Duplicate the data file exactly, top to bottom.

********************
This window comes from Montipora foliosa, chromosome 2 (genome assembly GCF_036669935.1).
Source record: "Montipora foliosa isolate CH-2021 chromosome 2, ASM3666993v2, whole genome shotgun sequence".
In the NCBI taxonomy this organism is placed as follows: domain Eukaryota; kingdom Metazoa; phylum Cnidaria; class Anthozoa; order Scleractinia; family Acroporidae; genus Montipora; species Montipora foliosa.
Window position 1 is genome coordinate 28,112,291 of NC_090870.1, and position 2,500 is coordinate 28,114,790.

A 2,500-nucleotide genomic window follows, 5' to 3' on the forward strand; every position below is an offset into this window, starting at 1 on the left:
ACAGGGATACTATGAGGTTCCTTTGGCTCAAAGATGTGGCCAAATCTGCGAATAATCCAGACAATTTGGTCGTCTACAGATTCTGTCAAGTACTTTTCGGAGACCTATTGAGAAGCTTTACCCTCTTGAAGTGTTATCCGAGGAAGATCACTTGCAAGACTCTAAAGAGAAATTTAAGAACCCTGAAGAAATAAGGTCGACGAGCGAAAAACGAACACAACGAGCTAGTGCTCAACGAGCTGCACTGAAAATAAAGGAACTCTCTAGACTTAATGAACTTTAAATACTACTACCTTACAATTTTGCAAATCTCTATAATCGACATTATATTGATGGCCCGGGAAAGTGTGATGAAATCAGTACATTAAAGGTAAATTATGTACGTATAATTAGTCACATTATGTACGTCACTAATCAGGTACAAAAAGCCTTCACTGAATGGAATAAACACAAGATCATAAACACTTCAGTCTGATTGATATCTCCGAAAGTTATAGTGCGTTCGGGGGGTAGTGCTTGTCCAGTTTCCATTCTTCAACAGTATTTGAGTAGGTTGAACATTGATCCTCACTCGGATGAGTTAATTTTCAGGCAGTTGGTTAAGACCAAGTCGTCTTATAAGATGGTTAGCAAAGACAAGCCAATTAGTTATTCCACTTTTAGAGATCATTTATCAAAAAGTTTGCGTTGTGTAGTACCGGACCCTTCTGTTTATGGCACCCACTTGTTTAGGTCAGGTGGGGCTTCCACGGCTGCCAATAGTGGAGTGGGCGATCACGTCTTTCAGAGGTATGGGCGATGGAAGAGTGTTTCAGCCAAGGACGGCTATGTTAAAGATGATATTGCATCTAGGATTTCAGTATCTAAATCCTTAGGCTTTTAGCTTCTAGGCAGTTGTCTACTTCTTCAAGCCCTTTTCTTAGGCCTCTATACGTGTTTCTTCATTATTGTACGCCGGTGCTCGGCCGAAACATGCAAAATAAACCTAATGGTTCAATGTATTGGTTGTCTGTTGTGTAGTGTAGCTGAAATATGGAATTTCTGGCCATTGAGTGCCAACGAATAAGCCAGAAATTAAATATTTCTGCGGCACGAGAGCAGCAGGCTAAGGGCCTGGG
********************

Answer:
This window comes from Montipora foliosa, chromosome 2 (genome assembly GCF_036669935.1).
Source record: "Montipora foliosa isolate CH-2021 chromosome 2, ASM3666993v2, whole genome shotgun sequence".
In the NCBI taxonomy this organism is placed as follows: domain Eukaryota; kingdom Metazoa; phylum Cnidaria; class Anthozoa; order Scleractinia; family Acroporidae; genus Montipora; species Montipora foliosa.
Window position 1 is genome coordinate 28,112,291 of NC_090870.1, and position 2,500 is coordinate 28,114,790.

A 2,500-nucleotide genomic window follows, 5' to 3' on the forward strand; every position below is an offset into this window, starting at 1 on the left:
ACAGGGATACTATGAGGTTCCTTTGGCTCAAAGATGTGGCCAAATCTGCGAATAATCCAGACAATTTGGTCGTCTACAGATTCTGTCAAGTACTTTTCGGAGACCTATTGAGAAGCTTTACCCTCTTGAAGTGTTATCCGAGGAAGATCACTTGCAAGACTCTAAAGAGAAATTTAAGAACCCTGAAGAAATAAGGTCGACGAGCGAAAAACGAACACAACGAGCTAGTGCTCAACGAGCTGCACTGAAAATAAAGGAACTCTCTAGACTTAATGAACTTTAAATACTACTACCTTACAATTTTGCAAATCTCTATAATCGACATTATATTGATGGCCCGGGAAAGTGTGATGAAATCAGTACATTAAAGGTAAATTATGTACGTATAATTAGTCACATTATGTACGTCACTAATCAGGTACAAAAAGCCTTCACTGAATGGAATAAACACAAGATCATAAACACTTCAGTCTGATTGATATCTCCGAAAGTTATAGTGCGTTCGGGGGGTAGTGCTTGTCCAGTTTCCATTCTTCAACAGTATTTGAGTAGGTTGAACATTGATCCTCACTCGGATGAGTTAATTTTCAGGCAGTTGGTTAAGACCAAGTCGTCTTATAAGATGGTTAGCAAAGACAAGCCAATTAGTTATTCCACTTTTAGAGATCATTTATCAAAAAGTTTGCGTTGTGTAGTACCGGACCCTTCTGTTTATGGCACCCACTTGTTTAGGTCAGGTGGGGCTTCCACGGCTGCCAATAGTGGAGTGGGCGATCACGTCTTTCAGAGGTATGGGCGATGGAAGAGTGTTTCAGCCAAGGACGGCTATGTTAAAGATGATATTGCATCTAGGATTTCAGTATCTAAATCCTTAGGCTTTTAGCTTCTAGGCAGTTGTCTACTTCTTCAAGCCCTTTTCTTAGGCCTCTATACGTGTTTCTTCATTATTGTACGCCGGTGCTCGGCCGAAACATGCAAAATAAACCTAATGGTTCAATGTATTGGTTGTCTGTTGTGTAGTGTAGCTGAAATATGGAATTTCTGGCCATTGAGTGCCAACGAATAAGCCAGAAATTAAATATTTCTGCGGCACGAGAGCAGCAGGCTAAGGGCCTGGG